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GlobalHue Expected to Keep Chrysler's Diversity Ad Business

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DETROIT--Incumbent GlobalHue is expected to retain at least part--if not all--of the Chrysler Group's $50 million diversity advertising business, following a lengthy review that drew scrutiny from African American groups, sources said.

James Schroer, Chrysler Group executive vice president-global sales and marketing, spoke favorably of the agency and its leader, Don Coleman, during remarks at the Rainbow/PUSH Coalition's convention in Chicago on Wednesday, sources said. He indicated that the automaker plans to keep working with the agency, sources said.

A Chrysler representative said the automaker has no news regarding the diversity review. Coleman could not be reached for comment. Sources said an announcement could come as early as Friday.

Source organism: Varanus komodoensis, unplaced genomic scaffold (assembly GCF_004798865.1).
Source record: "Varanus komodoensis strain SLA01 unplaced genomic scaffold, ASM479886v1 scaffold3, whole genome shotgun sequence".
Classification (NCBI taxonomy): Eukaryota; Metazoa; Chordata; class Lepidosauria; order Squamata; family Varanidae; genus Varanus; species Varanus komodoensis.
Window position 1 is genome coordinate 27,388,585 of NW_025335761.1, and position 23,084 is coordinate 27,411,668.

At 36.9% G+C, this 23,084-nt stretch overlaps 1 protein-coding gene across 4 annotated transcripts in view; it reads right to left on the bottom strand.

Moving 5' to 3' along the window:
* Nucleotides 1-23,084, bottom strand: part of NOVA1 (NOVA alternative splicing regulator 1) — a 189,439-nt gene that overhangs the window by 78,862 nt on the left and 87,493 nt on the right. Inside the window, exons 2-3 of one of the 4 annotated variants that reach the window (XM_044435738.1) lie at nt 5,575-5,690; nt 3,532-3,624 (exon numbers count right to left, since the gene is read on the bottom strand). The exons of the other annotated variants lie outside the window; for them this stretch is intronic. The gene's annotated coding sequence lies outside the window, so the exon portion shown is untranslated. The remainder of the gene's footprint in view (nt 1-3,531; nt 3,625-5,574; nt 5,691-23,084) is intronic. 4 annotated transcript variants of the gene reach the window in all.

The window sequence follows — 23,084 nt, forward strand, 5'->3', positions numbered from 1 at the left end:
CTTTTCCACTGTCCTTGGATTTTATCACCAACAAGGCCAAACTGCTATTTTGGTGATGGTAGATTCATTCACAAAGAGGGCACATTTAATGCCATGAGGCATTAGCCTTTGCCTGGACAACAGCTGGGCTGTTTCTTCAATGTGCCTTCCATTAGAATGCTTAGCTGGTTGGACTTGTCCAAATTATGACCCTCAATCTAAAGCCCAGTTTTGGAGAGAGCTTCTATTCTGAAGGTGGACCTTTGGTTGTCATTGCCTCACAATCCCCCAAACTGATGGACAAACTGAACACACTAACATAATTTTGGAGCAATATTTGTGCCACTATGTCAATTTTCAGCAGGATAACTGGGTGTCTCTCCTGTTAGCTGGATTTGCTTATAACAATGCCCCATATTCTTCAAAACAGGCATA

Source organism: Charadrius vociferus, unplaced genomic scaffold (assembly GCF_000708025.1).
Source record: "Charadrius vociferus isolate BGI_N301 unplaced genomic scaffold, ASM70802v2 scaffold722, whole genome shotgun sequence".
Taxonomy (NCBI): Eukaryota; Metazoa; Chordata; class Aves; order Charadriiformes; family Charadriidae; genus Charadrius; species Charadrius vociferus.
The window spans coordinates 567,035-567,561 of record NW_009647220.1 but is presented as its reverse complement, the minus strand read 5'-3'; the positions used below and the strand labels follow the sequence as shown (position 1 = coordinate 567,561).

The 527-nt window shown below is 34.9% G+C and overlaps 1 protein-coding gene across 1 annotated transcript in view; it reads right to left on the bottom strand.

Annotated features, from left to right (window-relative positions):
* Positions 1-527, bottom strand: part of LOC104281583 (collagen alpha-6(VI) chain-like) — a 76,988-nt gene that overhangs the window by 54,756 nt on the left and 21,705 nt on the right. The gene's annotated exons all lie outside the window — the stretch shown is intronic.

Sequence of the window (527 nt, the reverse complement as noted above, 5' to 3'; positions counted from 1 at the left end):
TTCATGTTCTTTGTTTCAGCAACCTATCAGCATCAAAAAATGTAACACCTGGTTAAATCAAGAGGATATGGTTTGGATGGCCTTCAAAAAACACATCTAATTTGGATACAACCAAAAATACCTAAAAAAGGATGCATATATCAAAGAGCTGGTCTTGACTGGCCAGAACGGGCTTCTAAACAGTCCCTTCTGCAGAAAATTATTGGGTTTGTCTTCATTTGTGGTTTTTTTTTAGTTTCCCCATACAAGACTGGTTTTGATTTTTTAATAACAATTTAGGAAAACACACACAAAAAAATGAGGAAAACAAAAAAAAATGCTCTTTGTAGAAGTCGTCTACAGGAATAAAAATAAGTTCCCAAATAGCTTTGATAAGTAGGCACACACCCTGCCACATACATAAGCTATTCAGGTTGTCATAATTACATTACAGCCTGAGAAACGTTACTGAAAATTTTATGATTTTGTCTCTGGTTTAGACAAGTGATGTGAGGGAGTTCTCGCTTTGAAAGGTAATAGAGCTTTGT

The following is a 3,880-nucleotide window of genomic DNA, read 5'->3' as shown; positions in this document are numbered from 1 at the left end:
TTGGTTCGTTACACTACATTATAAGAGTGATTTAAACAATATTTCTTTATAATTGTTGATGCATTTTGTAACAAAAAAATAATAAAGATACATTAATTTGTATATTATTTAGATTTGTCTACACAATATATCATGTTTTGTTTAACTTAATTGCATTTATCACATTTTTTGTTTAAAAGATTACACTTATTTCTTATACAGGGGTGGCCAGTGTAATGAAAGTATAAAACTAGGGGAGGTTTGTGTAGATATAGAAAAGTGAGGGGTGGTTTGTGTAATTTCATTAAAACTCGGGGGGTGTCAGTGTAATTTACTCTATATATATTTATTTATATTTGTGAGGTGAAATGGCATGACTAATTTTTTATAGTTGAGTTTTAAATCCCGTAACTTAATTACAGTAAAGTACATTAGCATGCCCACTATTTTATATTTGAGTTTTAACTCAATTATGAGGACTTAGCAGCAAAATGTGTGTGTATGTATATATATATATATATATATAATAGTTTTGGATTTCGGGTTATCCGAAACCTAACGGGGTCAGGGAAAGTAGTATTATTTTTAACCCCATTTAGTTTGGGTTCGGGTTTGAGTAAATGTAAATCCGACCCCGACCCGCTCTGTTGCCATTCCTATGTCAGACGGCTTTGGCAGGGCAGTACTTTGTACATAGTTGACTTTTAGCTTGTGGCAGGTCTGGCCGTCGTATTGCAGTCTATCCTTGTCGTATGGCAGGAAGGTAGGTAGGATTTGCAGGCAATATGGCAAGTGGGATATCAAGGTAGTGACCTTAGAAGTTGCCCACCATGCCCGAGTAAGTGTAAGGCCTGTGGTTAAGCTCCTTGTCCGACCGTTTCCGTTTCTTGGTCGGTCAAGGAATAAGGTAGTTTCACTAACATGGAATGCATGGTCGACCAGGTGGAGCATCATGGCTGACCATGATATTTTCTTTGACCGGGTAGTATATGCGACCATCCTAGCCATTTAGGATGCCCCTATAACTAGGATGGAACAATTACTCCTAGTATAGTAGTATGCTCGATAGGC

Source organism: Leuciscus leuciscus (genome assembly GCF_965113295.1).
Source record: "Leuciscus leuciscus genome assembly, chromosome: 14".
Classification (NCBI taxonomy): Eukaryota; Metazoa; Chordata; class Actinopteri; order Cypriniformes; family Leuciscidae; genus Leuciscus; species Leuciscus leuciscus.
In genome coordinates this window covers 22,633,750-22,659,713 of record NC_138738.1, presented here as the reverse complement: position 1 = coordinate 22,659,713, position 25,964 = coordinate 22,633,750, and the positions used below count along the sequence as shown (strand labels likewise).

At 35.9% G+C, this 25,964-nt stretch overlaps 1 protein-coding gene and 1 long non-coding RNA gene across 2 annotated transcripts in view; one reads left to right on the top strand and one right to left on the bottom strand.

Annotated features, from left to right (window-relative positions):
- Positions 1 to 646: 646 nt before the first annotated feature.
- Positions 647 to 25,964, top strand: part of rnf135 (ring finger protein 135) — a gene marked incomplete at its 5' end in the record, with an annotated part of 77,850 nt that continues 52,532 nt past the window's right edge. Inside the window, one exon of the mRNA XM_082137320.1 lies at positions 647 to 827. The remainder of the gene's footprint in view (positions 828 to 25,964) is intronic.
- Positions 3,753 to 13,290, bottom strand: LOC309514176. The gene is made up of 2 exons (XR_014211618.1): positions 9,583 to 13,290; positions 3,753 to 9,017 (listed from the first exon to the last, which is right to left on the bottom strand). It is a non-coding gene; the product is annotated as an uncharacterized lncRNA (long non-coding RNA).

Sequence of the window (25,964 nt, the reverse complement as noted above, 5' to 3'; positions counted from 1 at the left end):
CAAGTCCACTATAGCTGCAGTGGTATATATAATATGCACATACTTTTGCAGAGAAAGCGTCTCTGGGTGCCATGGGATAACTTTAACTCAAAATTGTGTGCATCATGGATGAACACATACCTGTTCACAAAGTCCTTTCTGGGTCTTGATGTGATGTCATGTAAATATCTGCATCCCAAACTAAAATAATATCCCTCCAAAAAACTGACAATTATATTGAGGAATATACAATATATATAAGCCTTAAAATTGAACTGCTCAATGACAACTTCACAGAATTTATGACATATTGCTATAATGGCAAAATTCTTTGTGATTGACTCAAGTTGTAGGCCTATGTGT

The automaker said last week the review was on hold until PASS, a partnership between Arnell Group President Peter Arnell and African American recording industry executive Steve Stoute, could obtain minority certification.

Finalists in the review, which began four months ago, include GlobalHue, Southfield, Mich., formed by the merger of Don Coleman Advertising, an African-American specialist, and sibling Hispanic-focused Montemayor & Asociados, San Antonio. The Interpublic holds a 49 percent stake in GlobalHue.

The alliance also includes an Asian-American agency that Coleman has declined to name. Sources said the agency is Innovasia, Los Angeles, which currently handles General Motors' Asian-American advertising.
The other two finalist alliances are: PASS Urban Powertrain (Arnell and Stoute's group); Asian-owned L3 Advertising, New York; Hispanic specialist Cultura, Dallas, and gay and lesbian agency Osmosis Media Lab, New York; SIP, composed of Publicis, Sanchez & Levitan, Miami; African-American and gay and lesbian agency Prime Access, New York; and Imada Wong Communications Group, Los Angeles, in which Interpublic has a stake.